The Possible Roads Ahead


Is it possible to predict where Nikon is headed?

original: 6/4/06
update: 6/20/06
second update: 6/27/06 (stuff in red)
third update: 8/9/06 (stuff in blue)

It seems that people are still reading this article incorrectly. I see posts on various forums saying that "Thom is predicting..." No, that's not quite correct. This is a provocative think piece, attempting to get into the planning head of Nikon's DSLR lineup and see if the past has anything to say about what the future might look like. If you'd like my personal prediction (based upon lots of different information), then that would be a D3h and several new lenses at Photokina, plus a D80-type of camera either at Photokina or sometime before the end of the year. This is mostly consistent with my 2006 predictions made earlier (with the addition of moving the D80 up from PMA 2007 to a late 2006 launch instead).

Maybe I should have called it a prediction, since the D80 hypothesis was dead on.

The recent introduction of the D2xs reminds us that Nikon can often be more predictable in a sea of change than anyone thinks. The pro cameras have been like clockwork: the film cameras on perfect eight-year intervals right through the everyone-was-surprised-to-see-it F6; the digital cameras getting regular revisions on near 18-month boundaries and completely new designs at perhaps four-year intervals (1999, 2003, 2007?). Consider:

Date of Intro Months from Previous Model
6-1999 - D1
2-2001 20 D1h, D1x
7-2003 29 (49 from D1 to D2)


9-2004 15 D2x
6-2006 21 D2xs

So Nikon is probably working on as little as 18-month minor revision and as much as four-year major revision intervals with the pro DSLRs. That leads one to expect:

12-2007 18 (53 from D2 to D3) D3h
6-2008 18 D3x

Slide those dates just a tad and you get: PMA 2008 = D3h, Photokina 2008=D3x. Not only entirely plausible, but I'd have to say that anything faster than that would show Nikon speeding up their engineering.

While we're on the pro cameras, so what does a D3 look like? Given the time frame involved:


  • 10-12mp APS
  • Full DX at 8 fps, HS Crop at 10-12 fps
  • Direct hard drive connection, built-in wireless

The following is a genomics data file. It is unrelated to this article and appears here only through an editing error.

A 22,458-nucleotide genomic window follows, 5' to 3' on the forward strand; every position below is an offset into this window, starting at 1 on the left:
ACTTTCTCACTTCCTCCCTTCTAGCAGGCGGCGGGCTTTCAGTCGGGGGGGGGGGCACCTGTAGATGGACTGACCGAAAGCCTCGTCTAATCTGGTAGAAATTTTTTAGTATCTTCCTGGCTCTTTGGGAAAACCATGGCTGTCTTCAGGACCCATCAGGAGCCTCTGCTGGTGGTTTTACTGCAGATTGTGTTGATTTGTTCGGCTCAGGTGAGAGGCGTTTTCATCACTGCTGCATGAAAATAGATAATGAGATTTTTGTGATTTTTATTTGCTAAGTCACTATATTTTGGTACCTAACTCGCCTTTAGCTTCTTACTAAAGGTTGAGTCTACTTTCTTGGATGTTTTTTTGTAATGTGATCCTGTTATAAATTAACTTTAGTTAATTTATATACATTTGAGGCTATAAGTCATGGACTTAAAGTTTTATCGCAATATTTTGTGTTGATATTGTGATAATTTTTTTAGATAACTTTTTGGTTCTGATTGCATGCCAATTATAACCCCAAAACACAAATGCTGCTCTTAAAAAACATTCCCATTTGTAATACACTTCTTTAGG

• Real time histograms in viewfinder
  • Improved AF system


  • 24mp FF
  • FF at 3 fps, HS DX Crop at 5 fps
  • Direct hard drive connection
  • Real time histograms in viewfinder
  • Improved AF system

Of course, I've been wrong before ;~). But I think those would be reasonable targets for substantive change, albeit a little conservative. The D3h stays a PJ and sports-oriented camera targeted at speed, the D3x stays a high-resolution camera. And yes, 24mp is my guess based upon rumblings out of Japan. I don't think that could be on an APS sensor, so, that warrants my FF guess. (Technically, it could be on an APS sensor, but then we'd have photosites as small as the Coolpix cameras. Somehow I think that won't be the direction.)

What I really would want to see in the D3 series is that modularity return (removable finders, interchangeable backs), but somehow I don't think it will. But here's the way I'd design the next pro Nikon series:


  • Modular body (interchangeable finder, back, and storage modules); the body is the host camera brains and control system, power source, lens mount, mirror box, shutter, and support system while everything else gets added on:
  • 10-12mp APS High Speed Back (8 fps DX crop, 12 fps HS crop)
  • 24mm FF Low Speed Back (3 fps FF, 5 fps DX crop)
  • 12mp Black and White Back
  • Prism finder with real time displays (e.g. histograms)
  • Waist finder
  • Card storage module (2x CompactFlash or 2x SecureDigital)
  • Drive storage module (40, 80, 120GB hard drive)
  • Wireless module (1x CompactFlash for backup, WiFi)

Note that such a design allows a pro to buy multiple backs for a common "body," thus tailoring their shooting for any individual task they encounter. That would definitely be better than where we are today, with different bodies being optimized for different tasks.

This leaves us the consumer DSLR lineup to discuss:

Date of Intro Months from Previous Model
2-2002 - D100
12-2003 22 D70
4-2005 16


4-2005 - D50
12-2005 8 (from last) or 46 (from D100) D200

Again, one could guess an 18-month cycle, although we don't have quite as much info to deduce it from. If Nikon were following that pattern predictably, then the D70 would be replaced sometime between now and the end of 2006, the D50 updated to a D50s in that same time period, and the D200 updated to a D300 in 2009. Something tells me that Nikon needs to be more aggressive than that, though (would that be large Sony, Samsung, Pentax, and Olympus bells going off in my head?). Sony is about to fundamentally change the consumer DSLR world with an even lower-priced 10mp camera than Nikon, leaving Nikon two choices: replace the D70 with a 10mp model, or lower the price rapidly on the D200. I'd guess the former rather than the latter. Thus:

D80 (August 2006) (August 9th, to be exact ;~)

  • 10mp DX at 3 fps Yep
  • CAM1000 Yep
  • Otherwise similar specs to D70s Yep
  • New 18-70mm VR, 70-300mm VR lens Very close: 18-135mm but no VR on the first lens

D60 (replaces D50 at PMA 2007 if it isn't introduced in August with the D80) I'm now going to say D40 instead of D60. [And I was right. Again, the prediction turned out to be within a few months of the target.]

  • 10mp DX at 2 fps Basically yep (for the D40x)
  • CAM1000 Nope
  • Otherwise similar specs to D50 Yep
  • New 18-55mm VR, 55-200mm VR lens Yep